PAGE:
There’s no panic quite like discovering that your suitcase has disappeared from beneath the bus you had just traveled on, right before a two-day Yom Tov to another city. It wreaks havoc on one’s psyche and causes extreme panic. That’s what happened to Shlomo and Meira Weber just a few hours before the onset of Rosh HaShanah in Ramat Beit Shemesh.
After calling everyone they could think of in the community for help, they decided to walk through Beit Shemesh and check the bus stops, in the hope that their suitcase had fallen out and had been left behind. There were two hours left before Yom Tov, and no one was around. Stores were closed, buses had stopped running, and everyone was already holed up in their homes doing last-minute prep. There were no stray suitcases anywhere, and time was ticking closer and closer to the holiday.
After about 40 minutes, they had to cut their losses. Suitcase or no suitcase, at the very least they needed beds to sleep on at night. Resigned to the situation, they turned back and began trekking up the long hill to Ramat Beit Shemesh.
Just then, a car pulled up beside them. An Israeli man leaned out the window and called out, “Where do you need to go?”
They were so grateful for the tremp (hitch) and they packed themselves immediately into the backseat. It turned out that the two Israeli men in the front seats lived right down the street from their hosts for Yom Tov. Very quickly, the whole story came tumbling out, and the men were shocked. “All of your things are lost?! What are you going to do for Rosh HaShanah?”
“We’ll manage,” Shlomo responded. “No, you can’t just manage,” said the driver. “We’re going to help you!”
He jerked the car around and began driving in the opposite direction, as his friend whipped out his phone and checked their bus route on Moovit. They made a quick check at the bus stop but alas, no suitcase. “Doesn’t matter,” said the driver. “We’re going to take care of you both.” He threw a grin back at the couple and began to record a voice note to his wife as they sped back to Ramat Beit Shemesh. “Mami, we have a couple here, they lost their bag, and they don’t have anything for the chag. We need pants, a dress shirt, some skirts and dresses – what size dress are you? – shoes for both of them, toothbrushes, toothpaste, towels, socks, pajamas. Send a message out to the WhatsApp group; we’ll get everyone to give things.”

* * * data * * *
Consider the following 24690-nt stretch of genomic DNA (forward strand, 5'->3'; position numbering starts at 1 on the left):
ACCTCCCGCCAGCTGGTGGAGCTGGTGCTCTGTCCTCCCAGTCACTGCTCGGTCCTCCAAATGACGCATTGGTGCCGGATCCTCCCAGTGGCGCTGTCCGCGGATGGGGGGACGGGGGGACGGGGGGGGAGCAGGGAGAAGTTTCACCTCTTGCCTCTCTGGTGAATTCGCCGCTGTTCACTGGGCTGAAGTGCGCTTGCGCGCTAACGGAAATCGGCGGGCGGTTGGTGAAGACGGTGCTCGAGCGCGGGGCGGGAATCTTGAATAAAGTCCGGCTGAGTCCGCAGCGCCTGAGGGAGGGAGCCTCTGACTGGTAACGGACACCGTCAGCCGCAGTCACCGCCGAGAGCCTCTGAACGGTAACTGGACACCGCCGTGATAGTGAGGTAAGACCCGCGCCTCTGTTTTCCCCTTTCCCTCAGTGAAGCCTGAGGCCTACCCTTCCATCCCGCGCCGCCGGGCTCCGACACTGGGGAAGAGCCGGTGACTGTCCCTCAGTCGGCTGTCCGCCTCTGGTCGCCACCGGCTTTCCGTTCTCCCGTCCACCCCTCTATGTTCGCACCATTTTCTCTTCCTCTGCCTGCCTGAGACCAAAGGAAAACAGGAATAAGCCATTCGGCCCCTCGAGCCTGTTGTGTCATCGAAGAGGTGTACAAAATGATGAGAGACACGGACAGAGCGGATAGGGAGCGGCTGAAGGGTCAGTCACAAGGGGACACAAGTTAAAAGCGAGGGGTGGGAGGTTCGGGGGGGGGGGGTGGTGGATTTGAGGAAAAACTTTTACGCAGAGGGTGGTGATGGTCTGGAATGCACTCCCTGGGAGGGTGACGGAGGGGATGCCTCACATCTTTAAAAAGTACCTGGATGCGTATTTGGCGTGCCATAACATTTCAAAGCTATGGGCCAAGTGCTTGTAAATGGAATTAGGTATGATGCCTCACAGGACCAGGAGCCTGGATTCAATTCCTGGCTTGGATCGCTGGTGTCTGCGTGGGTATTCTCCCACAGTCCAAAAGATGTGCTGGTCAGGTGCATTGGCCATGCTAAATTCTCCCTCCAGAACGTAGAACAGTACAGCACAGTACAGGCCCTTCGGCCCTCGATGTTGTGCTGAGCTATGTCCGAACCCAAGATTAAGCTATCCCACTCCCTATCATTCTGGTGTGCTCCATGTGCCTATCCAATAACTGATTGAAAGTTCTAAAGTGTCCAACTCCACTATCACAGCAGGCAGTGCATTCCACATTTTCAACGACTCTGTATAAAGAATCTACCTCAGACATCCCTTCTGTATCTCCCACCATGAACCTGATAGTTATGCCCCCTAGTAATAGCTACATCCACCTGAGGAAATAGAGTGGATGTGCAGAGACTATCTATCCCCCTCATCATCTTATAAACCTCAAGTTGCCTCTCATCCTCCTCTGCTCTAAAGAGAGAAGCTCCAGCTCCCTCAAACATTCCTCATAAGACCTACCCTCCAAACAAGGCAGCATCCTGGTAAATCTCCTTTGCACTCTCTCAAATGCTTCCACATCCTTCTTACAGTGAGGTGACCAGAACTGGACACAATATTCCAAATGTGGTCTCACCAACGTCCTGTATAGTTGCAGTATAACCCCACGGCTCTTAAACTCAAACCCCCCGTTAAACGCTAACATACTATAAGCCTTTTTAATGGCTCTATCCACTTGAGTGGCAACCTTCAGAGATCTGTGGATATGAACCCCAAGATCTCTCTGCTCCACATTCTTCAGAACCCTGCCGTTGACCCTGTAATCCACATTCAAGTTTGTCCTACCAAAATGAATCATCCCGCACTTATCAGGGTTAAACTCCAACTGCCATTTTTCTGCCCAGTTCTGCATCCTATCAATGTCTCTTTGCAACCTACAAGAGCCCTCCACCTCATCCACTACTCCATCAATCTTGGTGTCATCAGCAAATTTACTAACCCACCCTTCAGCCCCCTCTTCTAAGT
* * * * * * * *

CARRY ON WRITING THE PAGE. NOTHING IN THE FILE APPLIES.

Shlomo and Meira stammered their thanks as they pulled into the driveway of an apartment building. The man in the passenger seat told Shlomo to come with him for clothing, while Meira followed the driver upstairs to his apartment. The man’s wife met her at the door with the biggest, warmest Israeli welcome, beckoning her in with a huge smile. Dazed, Meira followed her in, as her daughters threw open their closets and pressed clothing into her arms – dresses, skirts, and headscarves – almost too much to carry! They packed everything she could need into a bag, and even offered perfume and makeup! The kindness was overwhelming, and it was such a dramatic shift from the panic of an hour ago, that Meira almost cried. People she had never met were rummaging through their closets for her. She couldn’t even imagine how she deserved such a thing!
Meanwhile, the neighbor had taken Shlomo to the suit store that he owned, and he gave him – not lent him – two beautifully crisp, brand-new white shirts and a sleek, slim-fit navy blue suit. A new pair of tzitzis, a pair of dress shoes, and a leather belt were added for good measure. “These should fit you, they’ll be perfect.” They did fit, and they were perfect!
The Webers were absolutely blown away, literally weak in the knees from the chesed and care they were shown.
When they finally arrived at their hosts’ house, their lives had been forever changed. These people were mal’achim, literal angels that had saved them. Yes, they could have lived without it. But those families made it so that they didn’t have to!
Epilogue: Shlomo and Meira did get their suitcase back in the end! Two days after Rosh HaShanah, Shlomo got a call from an unknown number. A lady in Bnei Brak had accidentally taken their suitcase off the bus, and when she tried to find identification inside in order to return it, all she found was the name “Weber” scrawled inside a book cover and a small box of medication with their names on it. She called their kupah (health clinic) and explained the situation, and they gave her their number! By that evening, the suitcase was back in their apartment. P.S.: They bought a luggage ID tag the very next day!